One of the most common Tactical Asset Allocation strategies is momentum based strategy. Momentum can cause stock prices to rise rapidly in a short period of time boosting your short term returns. Identifying momentum stocks and assigning higher weights to them in your tactical asset allocation is an example of momentum based strategy. Tactical asset allocation is also applied within asset classes. For example, a fund normally intends to invest 50% in large cap, 15% in midcap and 35% in debt. If the fund manager thinks that midcaps are very attractive and poised for a rally, he / she might tactically, reduce position in large caps and increase in midcaps and then revert back to the intended asset allocation.
In this asset allocation strategy, you continuously adjust your asset allocation mix depending on market conditions. The most common dynamic asset allocation strategy used by mutual funds is counter-cyclical strategy. These funds increase their equity allocation (reduce debt allocation) when equity valuations decline (become cheaper) and reduce debt allocations. This is also known as contra strategy – it essentially follows the investment tenet of buying low and selling high. Different fund managers use different valuation metrics for dynamic asset allocation, the most common being P/E and P/B ratios. Some fund managers use multi-factor asset allocation models which combine 2 or more factors e.g. P/E, P/B, Dividend Yield etc. in dynamic asset allocation strategy.
Though dynamic asset allocation based on counter-cyclical or contra strategy is the most common strategy by dynamic asset allocation funds, other asset allocation strategies are also used. A few dynamic asset allocation funds follow a pro-cyclical strategy. The funds increase their equity allocation in rising markets and reduce it in falling markets. Some fund managers believe that following the trend is a good strategy which has worked in the past. Then there are dynamic asset allocation funds, which combine both approaches in what they call, core and tactical approach. The core portfolio (usually 70 – 80%) follows the typical valuation based counter-cyclical dynamic asset allocation strategy, while the tactical portion follows a momentum based approach, which is not dissimilar to the pro-cyclical strategy.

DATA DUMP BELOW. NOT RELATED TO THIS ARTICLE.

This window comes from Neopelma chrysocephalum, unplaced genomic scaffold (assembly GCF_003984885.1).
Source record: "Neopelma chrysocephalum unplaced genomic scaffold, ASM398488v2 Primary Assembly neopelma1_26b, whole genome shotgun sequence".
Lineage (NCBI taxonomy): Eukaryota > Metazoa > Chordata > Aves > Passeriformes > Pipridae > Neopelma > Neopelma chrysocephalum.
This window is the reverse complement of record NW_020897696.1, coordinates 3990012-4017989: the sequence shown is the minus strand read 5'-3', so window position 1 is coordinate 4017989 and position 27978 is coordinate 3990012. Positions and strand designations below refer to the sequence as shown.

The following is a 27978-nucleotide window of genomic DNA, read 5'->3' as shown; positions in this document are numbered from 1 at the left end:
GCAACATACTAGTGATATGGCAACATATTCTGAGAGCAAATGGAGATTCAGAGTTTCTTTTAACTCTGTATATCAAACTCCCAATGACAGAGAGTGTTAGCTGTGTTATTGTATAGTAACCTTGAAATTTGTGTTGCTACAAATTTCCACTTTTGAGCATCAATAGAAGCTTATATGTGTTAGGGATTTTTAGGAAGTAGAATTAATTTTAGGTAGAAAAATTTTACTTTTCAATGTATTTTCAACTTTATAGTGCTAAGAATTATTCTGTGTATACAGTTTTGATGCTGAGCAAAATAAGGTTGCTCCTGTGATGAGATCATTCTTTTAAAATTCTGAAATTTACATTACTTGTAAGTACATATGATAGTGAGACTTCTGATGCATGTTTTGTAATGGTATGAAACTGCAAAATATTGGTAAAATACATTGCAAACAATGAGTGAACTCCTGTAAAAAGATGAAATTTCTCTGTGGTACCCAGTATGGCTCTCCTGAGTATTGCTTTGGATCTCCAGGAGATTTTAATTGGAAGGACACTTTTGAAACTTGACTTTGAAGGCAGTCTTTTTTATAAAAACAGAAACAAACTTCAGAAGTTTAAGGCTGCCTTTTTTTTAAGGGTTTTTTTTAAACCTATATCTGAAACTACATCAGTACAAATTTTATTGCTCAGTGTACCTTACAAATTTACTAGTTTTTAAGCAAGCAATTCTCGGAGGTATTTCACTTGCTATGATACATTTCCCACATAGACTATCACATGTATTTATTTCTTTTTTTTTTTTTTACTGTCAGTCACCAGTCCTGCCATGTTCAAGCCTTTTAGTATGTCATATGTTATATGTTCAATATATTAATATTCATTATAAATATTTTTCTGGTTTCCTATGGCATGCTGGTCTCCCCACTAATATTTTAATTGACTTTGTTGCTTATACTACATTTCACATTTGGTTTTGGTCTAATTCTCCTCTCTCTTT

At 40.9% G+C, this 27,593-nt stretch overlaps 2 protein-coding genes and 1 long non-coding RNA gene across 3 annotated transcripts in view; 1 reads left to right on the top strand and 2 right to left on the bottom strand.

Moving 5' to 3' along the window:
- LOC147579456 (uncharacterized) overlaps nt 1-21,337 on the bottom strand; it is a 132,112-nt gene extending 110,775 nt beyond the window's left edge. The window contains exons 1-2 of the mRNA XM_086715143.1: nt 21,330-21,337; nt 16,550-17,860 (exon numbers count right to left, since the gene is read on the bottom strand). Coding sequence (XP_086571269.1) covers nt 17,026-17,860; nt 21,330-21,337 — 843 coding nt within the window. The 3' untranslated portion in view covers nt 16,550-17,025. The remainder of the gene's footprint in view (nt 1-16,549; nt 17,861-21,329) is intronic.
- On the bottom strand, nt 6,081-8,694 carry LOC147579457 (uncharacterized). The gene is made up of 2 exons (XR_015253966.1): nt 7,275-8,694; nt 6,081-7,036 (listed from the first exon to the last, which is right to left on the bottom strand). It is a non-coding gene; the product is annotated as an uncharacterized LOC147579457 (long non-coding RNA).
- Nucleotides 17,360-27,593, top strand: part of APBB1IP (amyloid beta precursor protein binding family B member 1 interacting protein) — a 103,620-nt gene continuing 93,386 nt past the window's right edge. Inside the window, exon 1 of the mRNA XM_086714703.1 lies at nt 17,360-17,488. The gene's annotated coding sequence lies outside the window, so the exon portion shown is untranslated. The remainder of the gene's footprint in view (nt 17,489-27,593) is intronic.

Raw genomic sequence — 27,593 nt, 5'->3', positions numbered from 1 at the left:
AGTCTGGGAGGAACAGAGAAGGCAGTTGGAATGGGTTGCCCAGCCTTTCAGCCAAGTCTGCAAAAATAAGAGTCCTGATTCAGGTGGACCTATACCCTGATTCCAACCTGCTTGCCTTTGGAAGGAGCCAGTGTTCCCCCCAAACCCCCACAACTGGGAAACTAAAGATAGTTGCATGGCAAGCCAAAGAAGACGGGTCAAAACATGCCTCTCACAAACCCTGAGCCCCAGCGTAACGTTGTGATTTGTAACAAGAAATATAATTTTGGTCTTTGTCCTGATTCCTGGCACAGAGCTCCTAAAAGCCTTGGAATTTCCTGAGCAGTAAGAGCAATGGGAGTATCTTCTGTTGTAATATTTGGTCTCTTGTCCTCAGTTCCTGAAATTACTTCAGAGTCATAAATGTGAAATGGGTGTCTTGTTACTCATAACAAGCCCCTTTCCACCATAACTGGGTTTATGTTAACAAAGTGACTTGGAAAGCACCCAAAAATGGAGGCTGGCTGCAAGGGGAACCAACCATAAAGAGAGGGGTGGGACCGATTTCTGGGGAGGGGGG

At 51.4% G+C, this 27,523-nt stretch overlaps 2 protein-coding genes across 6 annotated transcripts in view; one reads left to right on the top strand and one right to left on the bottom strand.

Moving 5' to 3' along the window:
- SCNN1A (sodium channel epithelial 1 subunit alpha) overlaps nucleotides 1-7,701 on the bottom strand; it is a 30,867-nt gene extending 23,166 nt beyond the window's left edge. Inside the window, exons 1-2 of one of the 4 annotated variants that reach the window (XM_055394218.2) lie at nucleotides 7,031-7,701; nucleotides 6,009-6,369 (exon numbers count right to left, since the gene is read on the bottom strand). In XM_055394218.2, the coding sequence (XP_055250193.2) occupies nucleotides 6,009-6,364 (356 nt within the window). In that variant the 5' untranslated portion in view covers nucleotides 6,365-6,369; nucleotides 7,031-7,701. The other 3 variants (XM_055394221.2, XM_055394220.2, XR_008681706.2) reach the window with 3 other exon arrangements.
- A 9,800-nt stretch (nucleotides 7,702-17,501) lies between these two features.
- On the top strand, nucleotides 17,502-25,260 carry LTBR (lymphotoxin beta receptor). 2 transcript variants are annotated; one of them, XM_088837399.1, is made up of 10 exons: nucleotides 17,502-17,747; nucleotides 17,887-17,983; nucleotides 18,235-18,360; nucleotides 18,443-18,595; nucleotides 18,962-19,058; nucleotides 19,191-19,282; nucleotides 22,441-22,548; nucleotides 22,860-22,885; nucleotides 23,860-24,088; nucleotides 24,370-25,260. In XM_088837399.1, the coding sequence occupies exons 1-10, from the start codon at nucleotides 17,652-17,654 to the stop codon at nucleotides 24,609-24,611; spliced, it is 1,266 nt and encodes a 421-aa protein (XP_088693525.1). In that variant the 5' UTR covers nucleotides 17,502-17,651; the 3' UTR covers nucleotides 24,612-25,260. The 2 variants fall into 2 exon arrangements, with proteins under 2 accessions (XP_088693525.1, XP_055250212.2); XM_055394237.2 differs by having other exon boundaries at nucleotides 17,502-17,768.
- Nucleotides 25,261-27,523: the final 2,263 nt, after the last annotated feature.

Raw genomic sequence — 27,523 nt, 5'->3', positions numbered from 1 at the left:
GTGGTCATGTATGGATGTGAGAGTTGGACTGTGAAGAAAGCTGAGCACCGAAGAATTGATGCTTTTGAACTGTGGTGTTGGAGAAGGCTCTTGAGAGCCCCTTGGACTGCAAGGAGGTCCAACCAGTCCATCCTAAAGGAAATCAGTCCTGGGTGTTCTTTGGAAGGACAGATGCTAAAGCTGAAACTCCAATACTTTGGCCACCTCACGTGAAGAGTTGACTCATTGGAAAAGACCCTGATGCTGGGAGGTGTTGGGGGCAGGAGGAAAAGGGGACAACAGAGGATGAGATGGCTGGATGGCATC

It is difficult to compare performance of strategic and dynamic asset allocation based funds across different market conditions and come to a definitive conclusion. Top performing funds across both categories have given good returns. Equity oriented hybrid funds with strategic asset allocation strategy usually outperform in bull markets, but they tend to be more volatile than dynamic asset allocation funds in volatile markets / market corrections. While dynamic asset allocation funds have been more stable / less volatile than strategic asset allocation based aggressive hybrid funds, aggressive hybrid funds have usually outperformed over longer investment periods.
In this article, we have discussed about different types of asset allocation strategies. Each strategy has its pros and cons, and is suited to different investment needs and risk profiles. Advantages or disadvantages of different asset allocation strategies notwithstanding, having an ideal asset allocation strategy in your financial plan is better than investing on an ad-hoc basis. Investors should discuss their financial goals and different asset allocation models and strategies with their financial advisors and make informed decisions about what is right for their investment needs.